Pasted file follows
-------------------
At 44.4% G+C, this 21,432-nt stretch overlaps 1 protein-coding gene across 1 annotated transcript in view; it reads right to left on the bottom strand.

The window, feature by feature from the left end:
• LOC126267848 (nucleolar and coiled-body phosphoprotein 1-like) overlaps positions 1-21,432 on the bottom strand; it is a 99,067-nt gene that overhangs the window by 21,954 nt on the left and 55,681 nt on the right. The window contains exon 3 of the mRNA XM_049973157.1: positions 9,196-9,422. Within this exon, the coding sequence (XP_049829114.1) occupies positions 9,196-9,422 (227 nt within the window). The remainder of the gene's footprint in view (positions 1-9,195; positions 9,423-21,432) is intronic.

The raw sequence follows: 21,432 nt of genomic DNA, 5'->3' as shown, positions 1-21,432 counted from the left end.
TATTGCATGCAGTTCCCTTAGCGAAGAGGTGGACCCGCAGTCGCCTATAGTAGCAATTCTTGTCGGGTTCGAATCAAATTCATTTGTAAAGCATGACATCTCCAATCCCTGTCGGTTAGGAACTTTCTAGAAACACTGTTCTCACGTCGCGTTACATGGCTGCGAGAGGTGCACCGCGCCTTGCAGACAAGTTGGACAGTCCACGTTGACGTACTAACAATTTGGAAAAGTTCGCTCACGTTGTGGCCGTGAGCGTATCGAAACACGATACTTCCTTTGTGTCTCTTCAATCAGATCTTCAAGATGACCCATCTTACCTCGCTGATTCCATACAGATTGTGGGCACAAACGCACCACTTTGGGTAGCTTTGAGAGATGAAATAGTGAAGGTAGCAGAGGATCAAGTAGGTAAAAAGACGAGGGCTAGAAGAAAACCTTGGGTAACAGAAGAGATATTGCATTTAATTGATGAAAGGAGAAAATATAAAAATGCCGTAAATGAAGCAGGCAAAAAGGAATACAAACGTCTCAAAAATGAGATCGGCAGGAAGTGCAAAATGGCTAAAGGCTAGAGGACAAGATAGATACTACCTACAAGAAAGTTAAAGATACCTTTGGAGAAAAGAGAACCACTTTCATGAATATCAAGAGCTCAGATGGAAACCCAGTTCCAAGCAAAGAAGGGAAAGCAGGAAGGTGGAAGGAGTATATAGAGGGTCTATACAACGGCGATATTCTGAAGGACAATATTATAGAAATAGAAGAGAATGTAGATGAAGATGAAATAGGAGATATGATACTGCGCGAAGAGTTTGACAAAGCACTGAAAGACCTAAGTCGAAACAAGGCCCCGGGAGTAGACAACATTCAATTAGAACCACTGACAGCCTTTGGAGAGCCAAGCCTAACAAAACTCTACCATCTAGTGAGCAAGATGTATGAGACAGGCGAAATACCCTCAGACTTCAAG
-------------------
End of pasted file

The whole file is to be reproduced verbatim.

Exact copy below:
At 44.4% G+C, this 21,432-nt stretch overlaps 1 protein-coding gene across 1 annotated transcript in view; it reads right to left on the bottom strand.

The window, feature by feature from the left end:
• LOC126267848 (nucleolar and coiled-body phosphoprotein 1-like) overlaps positions 1-21,432 on the bottom strand; it is a 99,067-nt gene that overhangs the window by 21,954 nt on the left and 55,681 nt on the right. The window contains exon 3 of the mRNA XM_049973157.1: positions 9,196-9,422. Within this exon, the coding sequence (XP_049829114.1) occupies positions 9,196-9,422 (227 nt within the window). The remainder of the gene's footprint in view (positions 1-9,195; positions 9,423-21,432) is intronic.

The raw sequence follows: 21,432 nt of genomic DNA, 5'->3' as shown, positions 1-21,432 counted from the left end.
TATTGCATGCAGTTCCCTTAGCGAAGAGGTGGACCCGCAGTCGCCTATAGTAGCAATTCTTGTCGGGTTCGAATCAAATTCATTTGTAAAGCATGACATCTCCAATCCCTGTCGGTTAGGAACTTTCTAGAAACACTGTTCTCACGTCGCGTTACATGGCTGCGAGAGGTGCACCGCGCCTTGCAGACAAGTTGGACAGTCCACGTTGACGTACTAACAATTTGGAAAAGTTCGCTCACGTTGTGGCCGTGAGCGTATCGAAACACGATACTTCCTTTGTGTCTCTTCAATCAGATCTTCAAGATGACCCATCTTACCTCGCTGATTCCATACAGATTGTGGGCACAAACGCACCACTTTGGGTAGCTTTGAGAGATGAAATAGTGAAGGTAGCAGAGGATCAAGTAGGTAAAAAGACGAGGGCTAGAAGAAAACCTTGGGTAACAGAAGAGATATTGCATTTAATTGATGAAAGGAGAAAATATAAAAATGCCGTAAATGAAGCAGGCAAAAAGGAATACAAACGTCTCAAAAATGAGATCGGCAGGAAGTGCAAAATGGCTAAAGGCTAGAGGACAAGATAGATACTACCTACAAGAAAGTTAAAGATACCTTTGGAGAAAAGAGAACCACTTTCATGAATATCAAGAGCTCAGATGGAAACCCAGTTCCAAGCAAAGAAGGGAAAGCAGGAAGGTGGAAGGAGTATATAGAGGGTCTATACAACGGCGATATTCTGAAGGACAATATTATAGAAATAGAAGAGAATGTAGATGAAGATGAAATAGGAGATATGATACTGCGCGAAGAGTTTGACAAAGCACTGAAAGACCTAAGTCGAAACAAGGCCCCGGGAGTAGACAACATTCAATTAGAACCACTGACAGCCTTTGGAGAGCCAAGCCTAACAAAACTCTACCATCTAGTGAGCAAGATGTATGAGACAGGCGAAATACCCTCAGACTTCAAG